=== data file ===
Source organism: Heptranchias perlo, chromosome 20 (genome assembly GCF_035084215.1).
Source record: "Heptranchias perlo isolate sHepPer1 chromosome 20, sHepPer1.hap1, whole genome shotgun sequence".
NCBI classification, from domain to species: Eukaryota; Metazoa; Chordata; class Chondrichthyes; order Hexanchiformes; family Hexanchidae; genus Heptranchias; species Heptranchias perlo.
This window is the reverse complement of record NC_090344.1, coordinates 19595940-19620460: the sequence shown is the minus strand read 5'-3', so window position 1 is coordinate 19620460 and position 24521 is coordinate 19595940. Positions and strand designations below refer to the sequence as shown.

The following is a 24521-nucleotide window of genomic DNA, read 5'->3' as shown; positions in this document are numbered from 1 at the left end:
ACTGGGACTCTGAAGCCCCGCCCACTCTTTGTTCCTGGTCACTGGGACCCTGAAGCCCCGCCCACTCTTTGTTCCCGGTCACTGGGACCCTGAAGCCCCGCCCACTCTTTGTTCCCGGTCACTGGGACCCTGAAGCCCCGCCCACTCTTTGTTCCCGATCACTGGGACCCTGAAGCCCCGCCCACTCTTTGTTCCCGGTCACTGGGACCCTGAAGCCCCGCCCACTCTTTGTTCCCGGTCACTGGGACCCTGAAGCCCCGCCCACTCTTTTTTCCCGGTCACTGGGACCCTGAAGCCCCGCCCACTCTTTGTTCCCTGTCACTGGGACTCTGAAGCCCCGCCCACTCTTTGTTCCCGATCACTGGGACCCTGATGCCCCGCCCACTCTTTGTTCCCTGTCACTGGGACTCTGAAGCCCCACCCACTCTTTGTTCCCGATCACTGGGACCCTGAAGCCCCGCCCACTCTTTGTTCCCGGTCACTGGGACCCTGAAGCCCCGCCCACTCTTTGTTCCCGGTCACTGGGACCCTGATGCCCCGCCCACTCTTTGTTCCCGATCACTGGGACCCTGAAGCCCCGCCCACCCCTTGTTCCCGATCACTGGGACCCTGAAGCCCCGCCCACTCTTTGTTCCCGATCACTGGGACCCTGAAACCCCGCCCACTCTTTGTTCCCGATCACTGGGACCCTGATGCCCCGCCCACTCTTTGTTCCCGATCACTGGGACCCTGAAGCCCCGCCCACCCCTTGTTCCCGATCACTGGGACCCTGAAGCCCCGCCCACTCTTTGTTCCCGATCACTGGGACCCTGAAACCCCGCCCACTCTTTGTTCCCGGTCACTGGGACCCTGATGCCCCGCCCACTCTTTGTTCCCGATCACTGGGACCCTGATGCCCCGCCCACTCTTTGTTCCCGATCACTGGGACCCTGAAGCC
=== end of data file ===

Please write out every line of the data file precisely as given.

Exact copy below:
Source organism: Heptranchias perlo, chromosome 20 (genome assembly GCF_035084215.1).
Source record: "Heptranchias perlo isolate sHepPer1 chromosome 20, sHepPer1.hap1, whole genome shotgun sequence".
NCBI classification, from domain to species: Eukaryota; Metazoa; Chordata; class Chondrichthyes; order Hexanchiformes; family Hexanchidae; genus Heptranchias; species Heptranchias perlo.
This window is the reverse complement of record NC_090344.1, coordinates 19595940-19620460: the sequence shown is the minus strand read 5'-3', so window position 1 is coordinate 19620460 and position 24521 is coordinate 19595940. Positions and strand designations below refer to the sequence as shown.

The following is a 24521-nucleotide window of genomic DNA, read 5'->3' as shown; positions in this document are numbered from 1 at the left end:
ACTGGGACTCTGAAGCCCCGCCCACTCTTTGTTCCTGGTCACTGGGACCCTGAAGCCCCGCCCACTCTTTGTTCCCGGTCACTGGGACCCTGAAGCCCCGCCCACTCTTTGTTCCCGGTCACTGGGACCCTGAAGCCCCGCCCACTCTTTGTTCCCGATCACTGGGACCCTGAAGCCCCGCCCACTCTTTGTTCCCGGTCACTGGGACCCTGAAGCCCCGCCCACTCTTTGTTCCCGGTCACTGGGACCCTGAAGCCCCGCCCACTCTTTTTTCCCGGTCACTGGGACCCTGAAGCCCCGCCCACTCTTTGTTCCCTGTCACTGGGACTCTGAAGCCCCGCCCACTCTTTGTTCCCGATCACTGGGACCCTGATGCCCCGCCCACTCTTTGTTCCCTGTCACTGGGACTCTGAAGCCCCACCCACTCTTTGTTCCCGATCACTGGGACCCTGAAGCCCCGCCCACTCTTTGTTCCCGGTCACTGGGACCCTGAAGCCCCGCCCACTCTTTGTTCCCGGTCACTGGGACCCTGATGCCCCGCCCACTCTTTGTTCCCGATCACTGGGACCCTGAAGCCCCGCCCACCCCTTGTTCCCGATCACTGGGACCCTGAAGCCCCGCCCACTCTTTGTTCCCGATCACTGGGACCCTGAAACCCCGCCCACTCTTTGTTCCCGATCACTGGGACCCTGATGCCCCGCCCACTCTTTGTTCCCGATCACTGGGACCCTGAAGCCCCGCCCACCCCTTGTTCCCGATCACTGGGACCCTGAAGCCCCGCCCACTCTTTGTTCCCGATCACTGGGACCCTGAAACCCCGCCCACTCTTTGTTCCCGGTCACTGGGACCCTGATGCCCCGCCCACTCTTTGTTCCCGATCACTGGGACCCTGATGCCCCGCCCACTCTTTGTTCCCGATCACTGGGACCCTGAAGCC